Even though the US Federal Reserve and United Kingdom regulators have been aggressively urging banks to prepare for the 2021 phase-out of LIBOR (London Interbank Offered Rate) as the primary benchmark for overnight borrowing costs for banks, current reporting estimates that at least 50% of companies questioned have not yet focused on replacing LIBOR, and only about 34% of financial institutions questioned state that they are on track for the approaching year-end transition.  

What is LIBOR? 

LIBOR, the rate that is calculated from an average of banks that participate in overnight lending to each other, is critical for short-term funding that financial institutions use for their operations. Unfortunately, LIBOR has seen controversy over the years, particularly being held accountable for the role it played in the 2008 financial crisis.

What you should know about LIBOR 

LIBOR has served as the reference rate for trillions of dollars in mortgages, business loans, derivatives, and other financial contracts worldwide for years. But since 2017 the Federal Reserve has been warning banks that they should stop writing contracts using LIBOR as a standard rate by the end of 2021.  After that date, the rate no longer will be published and as such, contracts using LIBOR should wrap up by June 30, 2023. 

What is SOFR? 

Despite the repeated warnings from regulators for the past five years, many companies continue to fail to proactively switch to new reference rates even though they have been warned that LIBOR will be phased out and eventually replaced by June 2023 by the Secured Overnight Financing Rate, or SOFR.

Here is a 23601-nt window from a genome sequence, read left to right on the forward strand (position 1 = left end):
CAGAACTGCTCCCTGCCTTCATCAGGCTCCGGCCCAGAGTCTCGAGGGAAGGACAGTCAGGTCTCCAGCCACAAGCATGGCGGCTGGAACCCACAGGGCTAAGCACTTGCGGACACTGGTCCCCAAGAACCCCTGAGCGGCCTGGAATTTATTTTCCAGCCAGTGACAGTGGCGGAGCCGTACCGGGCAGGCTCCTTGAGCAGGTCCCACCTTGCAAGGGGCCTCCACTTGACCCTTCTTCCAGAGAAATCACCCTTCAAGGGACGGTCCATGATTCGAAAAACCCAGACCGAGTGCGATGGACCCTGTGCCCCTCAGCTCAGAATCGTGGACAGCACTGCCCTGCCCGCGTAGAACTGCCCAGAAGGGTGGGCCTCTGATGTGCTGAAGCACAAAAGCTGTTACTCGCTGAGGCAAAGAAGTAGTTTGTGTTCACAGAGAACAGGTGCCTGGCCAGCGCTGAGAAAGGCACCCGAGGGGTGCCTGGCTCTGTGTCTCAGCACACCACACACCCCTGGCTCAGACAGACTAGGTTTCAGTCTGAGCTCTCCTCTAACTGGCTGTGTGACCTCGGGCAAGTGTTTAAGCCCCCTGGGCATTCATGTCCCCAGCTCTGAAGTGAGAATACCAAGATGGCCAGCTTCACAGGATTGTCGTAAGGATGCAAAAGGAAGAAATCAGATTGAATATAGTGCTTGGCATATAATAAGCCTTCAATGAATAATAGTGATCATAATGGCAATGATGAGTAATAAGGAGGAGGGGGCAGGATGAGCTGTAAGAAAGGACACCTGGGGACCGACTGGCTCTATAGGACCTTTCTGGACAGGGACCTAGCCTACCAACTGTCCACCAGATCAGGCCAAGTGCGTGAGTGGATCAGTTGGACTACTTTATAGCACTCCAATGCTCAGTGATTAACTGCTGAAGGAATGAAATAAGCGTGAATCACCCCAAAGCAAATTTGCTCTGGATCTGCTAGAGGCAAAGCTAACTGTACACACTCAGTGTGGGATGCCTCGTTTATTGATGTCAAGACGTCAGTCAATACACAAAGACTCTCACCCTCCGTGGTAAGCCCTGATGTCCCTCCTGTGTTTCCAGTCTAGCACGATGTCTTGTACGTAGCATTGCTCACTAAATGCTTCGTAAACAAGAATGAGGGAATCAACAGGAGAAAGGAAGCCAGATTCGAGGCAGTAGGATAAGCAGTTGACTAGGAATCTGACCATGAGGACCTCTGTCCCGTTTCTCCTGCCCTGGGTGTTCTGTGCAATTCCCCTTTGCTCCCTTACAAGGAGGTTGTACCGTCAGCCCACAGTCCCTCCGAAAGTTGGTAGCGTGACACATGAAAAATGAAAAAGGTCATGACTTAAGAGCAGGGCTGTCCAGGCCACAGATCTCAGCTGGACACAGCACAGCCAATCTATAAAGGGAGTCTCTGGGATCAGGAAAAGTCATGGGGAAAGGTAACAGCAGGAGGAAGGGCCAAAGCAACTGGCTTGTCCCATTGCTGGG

The difference? 

Instead of relying on bank quotes, SOFR will use rates that investors offer for bank securities such as loans and assets backed by bonds. Most importantly, SOFR transactions will take place under the New York Federal Reserve’s auspices in its bond repurchase market. 

Business owners should be discussing these changes with their financial institutions and internal financial teams to ensure a smooth transition from LIBOR to SOFR (or another reference) for their existing and new loans. Planning will avoid complications with amending loan agreements down the road, but there are still several challenges ahead including a lack of standardization of how SOFR is averaged, volatility in rates, and finalizing accounting, tax, and regulatory relief to help in the transition. 

If you have any questions regarding LIBOR or its replacement, SOFR, please email Chris.Martin@SobelCoLLC.com and he will address your concerns confidentially.

About the Author

Chris Martin is a Member of the Firm in the Assurance Practice at SobelCo. He has worked closely with mid-sized, privately-held businesses throughout his entire career. Chris adds value by assisting clients with their financial statement needs, providing strategic planning for their corporate and individual income taxes, and actively consulting on major financial decisions. As the Member in Charge of the Food + Beverage Practice at SobelCo, Chris primarily consults with clients in the industry ...